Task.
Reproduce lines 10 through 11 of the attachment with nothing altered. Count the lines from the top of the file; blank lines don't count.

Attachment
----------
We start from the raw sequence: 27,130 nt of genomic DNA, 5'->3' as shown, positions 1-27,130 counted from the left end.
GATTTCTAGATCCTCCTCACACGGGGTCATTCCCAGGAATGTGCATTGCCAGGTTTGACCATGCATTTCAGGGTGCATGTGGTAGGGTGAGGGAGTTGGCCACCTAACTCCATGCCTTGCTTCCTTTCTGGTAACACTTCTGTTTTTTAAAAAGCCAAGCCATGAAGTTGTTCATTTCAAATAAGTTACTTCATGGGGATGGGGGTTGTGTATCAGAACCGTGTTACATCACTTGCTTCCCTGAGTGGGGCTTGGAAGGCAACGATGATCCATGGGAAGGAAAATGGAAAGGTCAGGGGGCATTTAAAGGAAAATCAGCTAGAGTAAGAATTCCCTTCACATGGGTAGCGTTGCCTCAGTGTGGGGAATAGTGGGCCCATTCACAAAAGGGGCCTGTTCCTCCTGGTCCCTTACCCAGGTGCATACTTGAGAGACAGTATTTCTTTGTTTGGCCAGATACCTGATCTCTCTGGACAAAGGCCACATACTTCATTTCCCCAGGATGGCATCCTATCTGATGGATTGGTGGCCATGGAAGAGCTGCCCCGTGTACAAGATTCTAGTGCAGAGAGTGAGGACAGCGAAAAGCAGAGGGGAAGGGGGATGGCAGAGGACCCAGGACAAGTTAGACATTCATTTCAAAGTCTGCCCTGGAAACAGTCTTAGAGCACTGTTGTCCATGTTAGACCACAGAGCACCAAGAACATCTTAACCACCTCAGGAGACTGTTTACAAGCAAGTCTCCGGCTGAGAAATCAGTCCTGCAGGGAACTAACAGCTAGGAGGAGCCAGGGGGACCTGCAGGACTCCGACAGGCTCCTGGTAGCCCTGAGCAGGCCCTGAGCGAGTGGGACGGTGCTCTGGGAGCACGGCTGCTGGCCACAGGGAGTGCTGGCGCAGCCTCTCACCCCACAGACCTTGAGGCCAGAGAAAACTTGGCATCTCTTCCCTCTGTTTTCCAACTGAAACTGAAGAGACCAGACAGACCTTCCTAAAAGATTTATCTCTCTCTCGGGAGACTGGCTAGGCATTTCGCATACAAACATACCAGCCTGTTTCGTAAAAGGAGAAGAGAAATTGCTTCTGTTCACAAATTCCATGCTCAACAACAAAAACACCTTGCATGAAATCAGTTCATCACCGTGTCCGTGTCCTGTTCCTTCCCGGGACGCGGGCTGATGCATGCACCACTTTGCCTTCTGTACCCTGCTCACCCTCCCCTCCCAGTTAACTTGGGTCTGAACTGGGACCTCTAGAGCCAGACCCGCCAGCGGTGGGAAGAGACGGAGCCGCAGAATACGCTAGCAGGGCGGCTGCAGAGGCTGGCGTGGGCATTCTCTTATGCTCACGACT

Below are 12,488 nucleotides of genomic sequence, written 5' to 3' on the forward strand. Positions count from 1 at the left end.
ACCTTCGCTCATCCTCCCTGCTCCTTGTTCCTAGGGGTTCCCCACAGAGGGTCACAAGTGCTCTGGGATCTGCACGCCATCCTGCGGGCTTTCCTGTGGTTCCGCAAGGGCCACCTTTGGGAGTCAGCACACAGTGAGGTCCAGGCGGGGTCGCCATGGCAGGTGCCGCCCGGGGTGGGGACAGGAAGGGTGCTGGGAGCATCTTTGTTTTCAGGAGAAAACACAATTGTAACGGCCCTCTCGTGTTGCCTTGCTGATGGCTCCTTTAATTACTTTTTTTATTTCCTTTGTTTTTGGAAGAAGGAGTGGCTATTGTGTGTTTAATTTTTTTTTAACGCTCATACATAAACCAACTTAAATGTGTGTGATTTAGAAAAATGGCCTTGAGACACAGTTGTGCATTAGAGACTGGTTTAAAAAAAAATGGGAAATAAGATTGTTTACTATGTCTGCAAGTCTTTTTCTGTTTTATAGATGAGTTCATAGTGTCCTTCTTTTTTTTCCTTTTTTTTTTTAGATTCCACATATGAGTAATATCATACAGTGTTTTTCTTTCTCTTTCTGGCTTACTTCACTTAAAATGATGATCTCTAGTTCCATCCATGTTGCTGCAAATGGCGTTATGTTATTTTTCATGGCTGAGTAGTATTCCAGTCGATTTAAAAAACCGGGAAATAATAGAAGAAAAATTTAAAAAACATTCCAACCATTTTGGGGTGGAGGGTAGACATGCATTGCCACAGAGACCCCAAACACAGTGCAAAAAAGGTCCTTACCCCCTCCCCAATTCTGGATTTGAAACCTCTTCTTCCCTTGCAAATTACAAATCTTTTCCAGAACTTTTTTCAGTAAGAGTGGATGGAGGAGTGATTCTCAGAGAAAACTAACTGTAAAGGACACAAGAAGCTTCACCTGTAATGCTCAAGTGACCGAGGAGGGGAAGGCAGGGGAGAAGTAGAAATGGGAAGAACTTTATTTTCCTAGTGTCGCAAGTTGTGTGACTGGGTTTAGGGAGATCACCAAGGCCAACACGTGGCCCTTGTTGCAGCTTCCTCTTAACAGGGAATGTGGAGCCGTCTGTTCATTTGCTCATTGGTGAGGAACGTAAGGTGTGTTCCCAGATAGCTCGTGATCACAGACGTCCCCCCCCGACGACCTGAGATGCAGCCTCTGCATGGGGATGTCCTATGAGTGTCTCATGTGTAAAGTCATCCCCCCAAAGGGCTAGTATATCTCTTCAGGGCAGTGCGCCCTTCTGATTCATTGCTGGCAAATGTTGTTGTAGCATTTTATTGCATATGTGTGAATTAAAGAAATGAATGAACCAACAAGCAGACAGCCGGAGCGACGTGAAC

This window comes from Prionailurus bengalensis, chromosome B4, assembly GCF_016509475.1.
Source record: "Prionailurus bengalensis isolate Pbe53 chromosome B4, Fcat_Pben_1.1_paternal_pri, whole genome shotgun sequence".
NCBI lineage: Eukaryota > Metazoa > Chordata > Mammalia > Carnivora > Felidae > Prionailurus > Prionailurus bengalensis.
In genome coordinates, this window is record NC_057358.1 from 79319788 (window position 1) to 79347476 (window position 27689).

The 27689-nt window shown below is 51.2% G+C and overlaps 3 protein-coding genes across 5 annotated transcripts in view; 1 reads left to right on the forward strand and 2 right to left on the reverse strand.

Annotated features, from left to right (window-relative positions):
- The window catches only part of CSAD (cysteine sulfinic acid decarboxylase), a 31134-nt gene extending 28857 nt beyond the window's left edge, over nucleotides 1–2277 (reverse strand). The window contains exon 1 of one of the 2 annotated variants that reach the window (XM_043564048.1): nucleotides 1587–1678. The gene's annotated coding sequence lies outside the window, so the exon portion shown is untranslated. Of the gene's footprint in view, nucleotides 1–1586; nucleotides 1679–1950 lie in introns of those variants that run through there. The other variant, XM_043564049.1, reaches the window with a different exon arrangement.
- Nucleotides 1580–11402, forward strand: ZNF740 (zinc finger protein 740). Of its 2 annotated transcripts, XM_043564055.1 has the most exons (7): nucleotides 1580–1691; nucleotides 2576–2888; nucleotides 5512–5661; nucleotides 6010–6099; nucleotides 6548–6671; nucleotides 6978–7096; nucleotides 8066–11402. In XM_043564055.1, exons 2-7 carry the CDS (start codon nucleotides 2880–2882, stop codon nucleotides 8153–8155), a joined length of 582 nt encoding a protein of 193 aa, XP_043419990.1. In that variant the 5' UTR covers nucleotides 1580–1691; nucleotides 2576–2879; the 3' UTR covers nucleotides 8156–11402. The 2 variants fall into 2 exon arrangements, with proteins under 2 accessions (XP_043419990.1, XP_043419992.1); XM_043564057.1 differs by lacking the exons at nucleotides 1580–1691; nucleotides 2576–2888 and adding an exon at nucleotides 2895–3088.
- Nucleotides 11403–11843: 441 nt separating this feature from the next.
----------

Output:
Annotated features, from left to right (window-relative positions):
- The window catches only part of CSAD (cysteine sulfinic acid decarboxylase), a 31134-nt gene extending 28857 nt beyond the window's left edge, over nucleotides 1–2277 (reverse strand). The window contains exon 1 of one of the 2 annotated variants that reach the window (XM_043564048.1): nucleotides 1587–1678. The gene's annotated coding sequence lies outside the window, so the exon portion shown is untranslated. Of the gene's footprint in view, nucleotides 1–1586; nucleotides 1679–1950 lie in introns of those variants that run through there. The other variant, XM_043564049.1, reaches the window with a different exon arrangement.